Models Based on Expert Systems

There are a number of ways to introduce stressor/moderator effects into situation awareness models based on expert systems, such as the following:

  • Content parameters—number of rules, type/content/complexity of rules

  • Processing parameters—speed and accuracy of matching, type of conflict resolution, speed of conflict resolution

All categories of individual differences can be represented in a situation awareness model based on expert systems. Varying levels of skill and training could be represented by varying the number and content of individual rules—these include both the triggering antecedent conditions and the consequents for identifying specific situations. The degree of certainty associated with the assessment, which is a function of both skill level and affective personality factors, could be modeled by varying the degree of matching accuracy required for rule triggering. Differences in situation assessment style could be represented by specific assessments associated with particular triggering conditions. Thus a model of an overly cautious commander could have a preponderance of situations characterized by high blue losses, while a more aggressive and risk-tolerant model could include a higher number of red loss consequents. Other style preferences, such as speed of assessment or specific requirements for certainty, could be modeled in terms of processing parameters, controlling the speed of rule matching and execution and the certainty of rule activation strength required to trigger action.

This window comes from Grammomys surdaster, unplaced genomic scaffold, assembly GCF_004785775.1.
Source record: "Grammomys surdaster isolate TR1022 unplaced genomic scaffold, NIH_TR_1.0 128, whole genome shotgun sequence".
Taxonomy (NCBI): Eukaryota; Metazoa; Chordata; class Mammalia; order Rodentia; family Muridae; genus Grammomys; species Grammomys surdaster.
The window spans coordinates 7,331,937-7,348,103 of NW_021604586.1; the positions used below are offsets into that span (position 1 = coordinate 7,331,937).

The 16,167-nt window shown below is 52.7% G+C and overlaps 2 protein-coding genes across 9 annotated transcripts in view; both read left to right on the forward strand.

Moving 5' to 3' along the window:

Additional discussion of how moderators can be introduced into production rule decision-making models, specifically Soar and adaptive control of thought (ACT-R), is provided in Chapter 6. That discussion is directly pertinent as well to a situation awareness model based on expert systems.

Models Based on Case-Based Reasoning

An approach similar to that used for models based on expert systems can be used to incorporate stressor/moderator effects into situation awareness models based on case-based reasoning. For example, the following parameters could be included in such a model:

  • Content parameters—number of cases, elaboration of cases, type and number of index features

  • Processing parameters—speed and accuracy of matching index cases, sophistication of adaptation rules

As with the expert system-based models, all categories of individual differences can be represented through suitable incorporation of moderator variables into episodic or case-based reasoning models (see Chapter 5 for more discussion).



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